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Port of Beaumont Navigation District of Jefferson County v. McCarty

Court of Appeals of Texas, Ninth District, Beaumont

March 23, 2017

PORT OF BEAUMONT NAVIGATION DISTRICT OF JEFFERSON COUNTY, TEXAS, Appellant
v.
KIRK HOWARD MCCARTY, Appellee

          Submitted on December 6, 2016

         On Appeal from the 58th District Court Jefferson County, Texas Trial Cause No. A-197, 282

          Before Kreger, Horton, and Johnson, JJ.

          MEMORANDUM OPINION

          HOLLIS HORTON Justice

         The Port of Beaumont Navigation District of Jefferson County, Texas (the Port) appeals the trial court's denial of its plea to the jurisdiction in a personal injury case filed by Kirk Howard McCarty, who was injured when the car he was driving was hit by a train. See Tex. Civ. Prac. & Rem. Code Ann. § 51.014(a)(8) (West Supp. 2016) (permitting an interlocutory appeal from a ruling granting or denying a plea to the jurisdiction filed by a governmental unit). When the collision occurred, McCarty was driving his car on a roadway across an easement held by the Port that crossed the tracks. In one issue, the Port argues that McCarty has not alleged or established that the Tort Claims Act waived its immunity from suit so that a court could exercise jurisdiction over the claims McCarty filed against the Port. See Tex. Civ. Prac. & Rem. Code Ann. §§ 101.021, 101.022 (West 2011) (Tort Claims Act). The Port concludes the trial court erred by denying its plea. We reverse and render in part, and we reverse and remand in part.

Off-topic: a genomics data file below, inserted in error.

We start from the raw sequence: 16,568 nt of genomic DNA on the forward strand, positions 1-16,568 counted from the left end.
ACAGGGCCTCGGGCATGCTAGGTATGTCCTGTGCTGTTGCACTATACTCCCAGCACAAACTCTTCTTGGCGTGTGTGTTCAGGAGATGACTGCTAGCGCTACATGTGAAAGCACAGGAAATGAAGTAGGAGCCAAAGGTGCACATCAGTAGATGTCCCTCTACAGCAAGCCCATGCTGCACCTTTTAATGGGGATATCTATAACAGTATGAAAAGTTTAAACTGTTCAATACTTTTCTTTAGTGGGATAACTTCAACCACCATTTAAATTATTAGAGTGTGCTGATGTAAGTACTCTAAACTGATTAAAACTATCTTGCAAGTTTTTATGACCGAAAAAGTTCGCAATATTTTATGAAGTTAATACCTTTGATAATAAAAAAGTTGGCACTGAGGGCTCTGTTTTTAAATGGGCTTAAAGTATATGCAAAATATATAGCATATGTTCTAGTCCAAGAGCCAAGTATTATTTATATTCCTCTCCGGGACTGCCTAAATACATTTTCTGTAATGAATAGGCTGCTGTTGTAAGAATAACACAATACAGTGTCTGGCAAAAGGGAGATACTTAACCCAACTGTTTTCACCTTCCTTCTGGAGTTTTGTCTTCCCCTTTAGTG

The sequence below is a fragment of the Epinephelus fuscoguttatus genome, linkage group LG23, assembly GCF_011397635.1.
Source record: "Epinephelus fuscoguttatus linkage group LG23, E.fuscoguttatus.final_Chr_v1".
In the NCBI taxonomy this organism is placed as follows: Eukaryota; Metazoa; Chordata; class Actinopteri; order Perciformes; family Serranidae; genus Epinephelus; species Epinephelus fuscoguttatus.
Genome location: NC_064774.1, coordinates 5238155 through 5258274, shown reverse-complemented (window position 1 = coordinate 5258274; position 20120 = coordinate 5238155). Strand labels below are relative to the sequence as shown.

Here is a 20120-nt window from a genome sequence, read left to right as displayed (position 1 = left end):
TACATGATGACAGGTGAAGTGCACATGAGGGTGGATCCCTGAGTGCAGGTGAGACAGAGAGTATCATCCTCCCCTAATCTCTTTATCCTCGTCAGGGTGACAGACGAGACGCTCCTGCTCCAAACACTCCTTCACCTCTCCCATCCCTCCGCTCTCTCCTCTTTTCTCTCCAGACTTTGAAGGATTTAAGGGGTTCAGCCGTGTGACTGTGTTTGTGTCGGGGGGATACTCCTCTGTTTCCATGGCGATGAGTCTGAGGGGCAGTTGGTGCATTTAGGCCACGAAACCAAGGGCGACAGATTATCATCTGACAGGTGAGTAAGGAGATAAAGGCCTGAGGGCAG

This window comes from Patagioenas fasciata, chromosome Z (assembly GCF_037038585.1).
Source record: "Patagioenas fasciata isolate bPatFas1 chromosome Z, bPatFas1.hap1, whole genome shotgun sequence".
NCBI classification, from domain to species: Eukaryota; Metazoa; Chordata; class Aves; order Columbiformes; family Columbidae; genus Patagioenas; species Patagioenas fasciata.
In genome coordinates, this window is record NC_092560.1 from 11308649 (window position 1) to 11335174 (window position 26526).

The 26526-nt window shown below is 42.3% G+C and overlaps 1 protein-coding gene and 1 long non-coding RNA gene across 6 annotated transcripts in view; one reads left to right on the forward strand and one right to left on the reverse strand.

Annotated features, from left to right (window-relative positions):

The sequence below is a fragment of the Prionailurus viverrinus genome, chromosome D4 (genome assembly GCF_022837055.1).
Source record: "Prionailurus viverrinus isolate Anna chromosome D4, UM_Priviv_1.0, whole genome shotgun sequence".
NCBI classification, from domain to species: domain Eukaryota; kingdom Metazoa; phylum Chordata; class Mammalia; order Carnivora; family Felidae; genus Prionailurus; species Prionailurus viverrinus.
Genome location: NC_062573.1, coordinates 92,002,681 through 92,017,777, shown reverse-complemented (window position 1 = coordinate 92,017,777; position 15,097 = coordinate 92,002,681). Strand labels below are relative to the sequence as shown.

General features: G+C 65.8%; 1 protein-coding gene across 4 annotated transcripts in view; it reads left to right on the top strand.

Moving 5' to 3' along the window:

Background

         In his suit, McCarty alleged that one evening in October 2014, he was injured when his car was hit by a train that was operated by employees of Gerdau Ameristeel U.S. Inc. McCarty alleged that the crossing where the collision occurred had been leased to the Port, and that under its lease, the Port "was responsible for the maintenance and upkeep of the leased premises." McCarty claimed that an unreasonably dangerous condition existed on the leased premises where the collision occurred, that the Port knew or should have known of the dangerous condition, that there were "no warnings or insufficient warnings of the dangerous condition on the land where [he] was injured[, ]" and that the Port "failed to provide adequate lighting" on the roadway where the train hit his car.